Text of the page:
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Apple killed our app say Chaos Computer Club

Cupertino accused of censoring streams of iOS hacking sessions

The Chaos Computer Club is claiming that Apple has rejected an app that would stream security talks from its Chaos Communications Congress event because researchers there have previously hacked iOS.

The Congress is Europe's largest hacker confab, regularly attracts more than 10,000 delegates and has run for 31 years. The event is home to some of the industry's most innovative hacking research, along with talks on sociology, politics, and science.

The Frankfurt wing of the Chaos Communications Club, which organises the congress, said Apple rejected its streaming video app from the App Store because previous conference research talks had addressed hacking iOS.

Apple has been contacted for comment.

The group says Cupertino banned the Apple TV app described by one organiser as "Netflix for the conference", under section 3.2 (e) of its developer agreement (PDF).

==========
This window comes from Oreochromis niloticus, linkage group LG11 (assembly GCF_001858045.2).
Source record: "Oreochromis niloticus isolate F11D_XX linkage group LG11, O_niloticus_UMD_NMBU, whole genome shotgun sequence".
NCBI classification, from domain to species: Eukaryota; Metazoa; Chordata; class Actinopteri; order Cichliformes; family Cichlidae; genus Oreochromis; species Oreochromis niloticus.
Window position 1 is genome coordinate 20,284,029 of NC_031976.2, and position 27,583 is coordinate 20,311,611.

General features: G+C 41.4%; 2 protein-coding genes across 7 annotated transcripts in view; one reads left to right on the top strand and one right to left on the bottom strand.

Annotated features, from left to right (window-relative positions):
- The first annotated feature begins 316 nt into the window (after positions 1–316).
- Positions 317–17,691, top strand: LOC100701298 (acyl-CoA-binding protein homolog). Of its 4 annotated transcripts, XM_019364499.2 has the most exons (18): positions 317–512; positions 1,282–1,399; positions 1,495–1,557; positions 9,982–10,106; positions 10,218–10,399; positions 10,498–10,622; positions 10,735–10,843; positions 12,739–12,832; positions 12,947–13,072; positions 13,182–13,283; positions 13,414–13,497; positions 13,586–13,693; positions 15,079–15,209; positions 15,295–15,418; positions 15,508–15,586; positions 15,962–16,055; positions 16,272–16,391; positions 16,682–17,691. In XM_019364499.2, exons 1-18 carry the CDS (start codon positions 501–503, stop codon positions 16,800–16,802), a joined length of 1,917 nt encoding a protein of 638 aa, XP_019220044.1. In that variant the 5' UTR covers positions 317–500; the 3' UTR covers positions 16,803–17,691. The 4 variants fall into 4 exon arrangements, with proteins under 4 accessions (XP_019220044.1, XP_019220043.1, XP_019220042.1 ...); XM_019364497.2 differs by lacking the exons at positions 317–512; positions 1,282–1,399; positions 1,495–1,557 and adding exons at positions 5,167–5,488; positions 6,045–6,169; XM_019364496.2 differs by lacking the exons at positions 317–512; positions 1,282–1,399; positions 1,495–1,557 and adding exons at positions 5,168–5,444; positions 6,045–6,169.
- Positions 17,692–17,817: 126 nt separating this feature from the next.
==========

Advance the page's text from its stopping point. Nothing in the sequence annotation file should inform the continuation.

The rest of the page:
Here's the relevant clause:

You will not, through use of the Apple Software, Apple-issued certificates, services or otherwise, create any Covered Product or other code or program that would disable, hack or otherwise interfere with the Security Solution, or any security, digital signing, digital rights management, verification or authentication mechanisms implemented in or by iOS, the Apple Software, or any services, or other Apple software or technology, or enable others to do so.

The Club and organiser Peter Shaw explained the rejection (Deutsche) claiming Cupertino "took offence" to eight talks, namely:

The ban if accurate is odd; the conference live streams are available on the official website and are broadcast on YouTube, all of which can be accessed through App Store apps like YouTube and browsers.

The banned app

What could have been: The banned app.

Several publications, including The Register, also cover the event so it is not as if the talks are hard to find. The app project is available open source on GitHub for die hards. ®

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